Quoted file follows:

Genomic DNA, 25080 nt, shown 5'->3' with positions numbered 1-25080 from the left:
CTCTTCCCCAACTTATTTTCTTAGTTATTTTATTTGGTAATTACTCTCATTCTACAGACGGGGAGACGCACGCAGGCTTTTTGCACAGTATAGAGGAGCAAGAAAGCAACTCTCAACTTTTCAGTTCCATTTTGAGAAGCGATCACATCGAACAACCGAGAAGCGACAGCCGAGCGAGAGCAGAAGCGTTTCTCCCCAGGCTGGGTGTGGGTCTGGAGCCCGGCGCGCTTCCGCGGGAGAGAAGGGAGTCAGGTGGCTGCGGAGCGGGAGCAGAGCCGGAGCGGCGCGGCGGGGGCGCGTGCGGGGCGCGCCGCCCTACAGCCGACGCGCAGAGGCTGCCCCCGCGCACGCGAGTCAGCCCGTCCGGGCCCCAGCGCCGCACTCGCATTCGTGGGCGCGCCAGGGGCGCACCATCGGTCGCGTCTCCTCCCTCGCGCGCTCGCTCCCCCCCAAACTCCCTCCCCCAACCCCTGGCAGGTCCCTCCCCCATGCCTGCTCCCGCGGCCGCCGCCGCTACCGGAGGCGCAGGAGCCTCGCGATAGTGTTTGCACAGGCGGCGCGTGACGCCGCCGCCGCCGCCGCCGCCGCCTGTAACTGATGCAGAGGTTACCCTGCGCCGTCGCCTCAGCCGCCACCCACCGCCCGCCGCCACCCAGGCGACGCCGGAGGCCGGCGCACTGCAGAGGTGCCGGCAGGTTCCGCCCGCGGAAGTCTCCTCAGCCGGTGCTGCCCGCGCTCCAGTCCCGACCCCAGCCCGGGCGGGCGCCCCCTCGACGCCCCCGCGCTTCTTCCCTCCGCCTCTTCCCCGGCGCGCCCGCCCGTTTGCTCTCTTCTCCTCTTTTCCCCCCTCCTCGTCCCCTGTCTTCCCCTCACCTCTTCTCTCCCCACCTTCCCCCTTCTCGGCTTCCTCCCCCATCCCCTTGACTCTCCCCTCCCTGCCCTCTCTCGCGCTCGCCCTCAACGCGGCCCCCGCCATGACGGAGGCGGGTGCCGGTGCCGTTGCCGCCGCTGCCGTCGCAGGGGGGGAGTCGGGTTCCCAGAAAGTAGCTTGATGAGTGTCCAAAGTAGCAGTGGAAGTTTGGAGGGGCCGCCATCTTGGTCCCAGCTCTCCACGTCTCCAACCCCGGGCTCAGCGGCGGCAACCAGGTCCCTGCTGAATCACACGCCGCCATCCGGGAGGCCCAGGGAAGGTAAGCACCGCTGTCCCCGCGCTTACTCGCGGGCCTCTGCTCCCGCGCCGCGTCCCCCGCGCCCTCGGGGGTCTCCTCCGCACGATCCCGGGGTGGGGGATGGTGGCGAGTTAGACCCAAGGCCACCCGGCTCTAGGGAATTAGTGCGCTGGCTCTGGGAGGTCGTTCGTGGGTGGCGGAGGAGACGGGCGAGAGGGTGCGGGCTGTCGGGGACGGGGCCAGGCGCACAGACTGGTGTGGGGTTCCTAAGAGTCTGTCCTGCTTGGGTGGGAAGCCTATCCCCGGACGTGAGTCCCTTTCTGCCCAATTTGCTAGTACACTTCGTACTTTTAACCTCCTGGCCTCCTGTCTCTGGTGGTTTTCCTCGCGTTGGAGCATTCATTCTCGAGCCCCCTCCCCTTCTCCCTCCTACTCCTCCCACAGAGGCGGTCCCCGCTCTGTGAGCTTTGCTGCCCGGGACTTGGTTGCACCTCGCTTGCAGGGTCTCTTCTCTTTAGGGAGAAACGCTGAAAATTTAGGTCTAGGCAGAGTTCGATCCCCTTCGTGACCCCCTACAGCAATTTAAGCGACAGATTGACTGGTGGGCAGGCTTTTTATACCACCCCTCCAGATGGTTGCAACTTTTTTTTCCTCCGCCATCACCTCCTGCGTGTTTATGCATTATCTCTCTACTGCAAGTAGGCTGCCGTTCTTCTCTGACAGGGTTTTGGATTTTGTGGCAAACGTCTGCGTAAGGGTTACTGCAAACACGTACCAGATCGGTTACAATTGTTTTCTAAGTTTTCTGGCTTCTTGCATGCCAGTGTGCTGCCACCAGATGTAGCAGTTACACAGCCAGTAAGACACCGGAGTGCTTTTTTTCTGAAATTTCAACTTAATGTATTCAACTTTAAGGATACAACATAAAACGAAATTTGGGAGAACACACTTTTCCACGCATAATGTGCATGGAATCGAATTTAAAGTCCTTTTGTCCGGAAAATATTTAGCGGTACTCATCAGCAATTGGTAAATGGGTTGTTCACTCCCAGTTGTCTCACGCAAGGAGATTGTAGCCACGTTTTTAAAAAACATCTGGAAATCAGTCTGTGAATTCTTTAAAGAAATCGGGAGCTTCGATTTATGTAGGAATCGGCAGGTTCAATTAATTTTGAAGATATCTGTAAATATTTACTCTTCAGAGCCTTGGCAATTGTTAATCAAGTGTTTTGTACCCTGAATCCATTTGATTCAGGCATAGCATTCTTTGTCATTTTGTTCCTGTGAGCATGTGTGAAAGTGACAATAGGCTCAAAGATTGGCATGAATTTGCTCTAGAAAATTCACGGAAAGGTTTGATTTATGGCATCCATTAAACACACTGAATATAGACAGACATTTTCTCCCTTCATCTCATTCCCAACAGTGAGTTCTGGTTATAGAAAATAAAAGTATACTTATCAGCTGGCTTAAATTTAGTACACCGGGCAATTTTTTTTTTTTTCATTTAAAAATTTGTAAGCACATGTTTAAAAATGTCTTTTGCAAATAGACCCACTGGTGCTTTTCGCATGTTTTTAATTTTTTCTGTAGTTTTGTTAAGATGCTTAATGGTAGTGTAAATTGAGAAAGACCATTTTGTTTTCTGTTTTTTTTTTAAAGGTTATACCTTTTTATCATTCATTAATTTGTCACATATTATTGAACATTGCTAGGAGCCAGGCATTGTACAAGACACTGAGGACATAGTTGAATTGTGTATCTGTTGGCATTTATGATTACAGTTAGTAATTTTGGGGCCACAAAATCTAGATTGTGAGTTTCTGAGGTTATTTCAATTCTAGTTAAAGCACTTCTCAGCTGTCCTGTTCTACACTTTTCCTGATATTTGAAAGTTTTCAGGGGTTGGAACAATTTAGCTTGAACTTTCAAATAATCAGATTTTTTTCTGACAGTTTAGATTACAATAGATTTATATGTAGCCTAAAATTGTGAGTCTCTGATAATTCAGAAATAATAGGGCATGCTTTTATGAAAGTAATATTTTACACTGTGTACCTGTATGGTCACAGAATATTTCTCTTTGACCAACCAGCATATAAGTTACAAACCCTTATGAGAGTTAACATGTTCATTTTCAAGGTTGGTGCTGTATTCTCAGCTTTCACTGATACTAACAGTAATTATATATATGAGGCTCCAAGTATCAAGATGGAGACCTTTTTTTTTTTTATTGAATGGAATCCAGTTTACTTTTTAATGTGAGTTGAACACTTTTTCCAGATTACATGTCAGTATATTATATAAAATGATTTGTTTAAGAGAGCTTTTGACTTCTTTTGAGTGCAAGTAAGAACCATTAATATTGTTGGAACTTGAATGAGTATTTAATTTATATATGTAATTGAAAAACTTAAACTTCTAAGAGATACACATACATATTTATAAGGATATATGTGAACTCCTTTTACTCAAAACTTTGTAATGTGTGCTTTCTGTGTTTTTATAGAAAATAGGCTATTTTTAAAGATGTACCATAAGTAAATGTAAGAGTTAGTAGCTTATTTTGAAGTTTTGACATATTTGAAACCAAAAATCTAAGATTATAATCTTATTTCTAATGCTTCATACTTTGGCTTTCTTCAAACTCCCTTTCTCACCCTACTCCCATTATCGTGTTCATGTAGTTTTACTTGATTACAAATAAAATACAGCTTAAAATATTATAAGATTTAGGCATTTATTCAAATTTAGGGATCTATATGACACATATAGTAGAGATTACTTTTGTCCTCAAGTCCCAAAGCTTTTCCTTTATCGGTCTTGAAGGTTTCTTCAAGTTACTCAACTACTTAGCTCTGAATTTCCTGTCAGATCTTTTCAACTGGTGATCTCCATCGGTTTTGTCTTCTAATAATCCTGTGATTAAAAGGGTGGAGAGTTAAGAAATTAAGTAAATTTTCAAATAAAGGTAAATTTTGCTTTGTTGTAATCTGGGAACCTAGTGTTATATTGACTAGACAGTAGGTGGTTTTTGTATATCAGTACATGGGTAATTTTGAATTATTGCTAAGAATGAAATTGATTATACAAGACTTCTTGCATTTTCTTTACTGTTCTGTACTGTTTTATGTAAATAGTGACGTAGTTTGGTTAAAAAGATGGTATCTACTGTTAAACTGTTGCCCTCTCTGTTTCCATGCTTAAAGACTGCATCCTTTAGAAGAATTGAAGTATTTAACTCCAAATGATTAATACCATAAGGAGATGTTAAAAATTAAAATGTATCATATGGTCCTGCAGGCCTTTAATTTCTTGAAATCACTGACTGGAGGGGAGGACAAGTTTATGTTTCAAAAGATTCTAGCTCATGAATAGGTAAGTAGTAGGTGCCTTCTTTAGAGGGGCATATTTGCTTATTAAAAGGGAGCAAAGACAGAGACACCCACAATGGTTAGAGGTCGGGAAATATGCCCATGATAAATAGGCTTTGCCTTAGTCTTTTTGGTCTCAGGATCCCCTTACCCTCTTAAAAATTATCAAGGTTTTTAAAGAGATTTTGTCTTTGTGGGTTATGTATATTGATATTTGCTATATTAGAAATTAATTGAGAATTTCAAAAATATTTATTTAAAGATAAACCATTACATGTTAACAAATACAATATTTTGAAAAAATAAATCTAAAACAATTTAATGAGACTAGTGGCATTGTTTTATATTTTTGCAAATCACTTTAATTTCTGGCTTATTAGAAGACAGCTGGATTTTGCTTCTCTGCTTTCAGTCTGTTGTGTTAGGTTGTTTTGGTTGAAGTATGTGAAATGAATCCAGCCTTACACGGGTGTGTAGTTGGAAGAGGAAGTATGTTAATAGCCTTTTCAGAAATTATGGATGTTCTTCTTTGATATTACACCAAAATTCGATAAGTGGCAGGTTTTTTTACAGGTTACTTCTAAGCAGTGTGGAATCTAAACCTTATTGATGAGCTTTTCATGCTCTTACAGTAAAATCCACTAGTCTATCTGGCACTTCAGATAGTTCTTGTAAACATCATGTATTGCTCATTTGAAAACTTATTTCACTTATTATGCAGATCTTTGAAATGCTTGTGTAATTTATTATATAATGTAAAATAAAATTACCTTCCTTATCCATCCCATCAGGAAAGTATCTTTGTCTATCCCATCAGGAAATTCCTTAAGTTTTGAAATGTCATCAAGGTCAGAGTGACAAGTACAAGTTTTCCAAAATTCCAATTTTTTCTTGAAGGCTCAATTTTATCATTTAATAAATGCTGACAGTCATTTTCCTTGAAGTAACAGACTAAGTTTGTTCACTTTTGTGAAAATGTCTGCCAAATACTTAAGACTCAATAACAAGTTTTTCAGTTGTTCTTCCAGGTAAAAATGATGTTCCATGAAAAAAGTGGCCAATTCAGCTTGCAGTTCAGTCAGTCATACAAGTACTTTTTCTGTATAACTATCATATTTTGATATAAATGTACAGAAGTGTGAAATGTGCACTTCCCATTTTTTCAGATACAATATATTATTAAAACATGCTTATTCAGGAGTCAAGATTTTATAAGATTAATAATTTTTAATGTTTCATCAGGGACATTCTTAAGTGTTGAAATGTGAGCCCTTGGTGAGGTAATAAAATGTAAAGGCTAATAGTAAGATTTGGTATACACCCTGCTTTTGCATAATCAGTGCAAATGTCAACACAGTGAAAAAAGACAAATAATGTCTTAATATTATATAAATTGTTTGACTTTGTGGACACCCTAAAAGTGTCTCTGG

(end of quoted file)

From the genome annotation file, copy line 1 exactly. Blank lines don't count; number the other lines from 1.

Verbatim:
Genomic DNA, 25080 nt, shown 5'->3' with positions numbered 1-25080 from the left: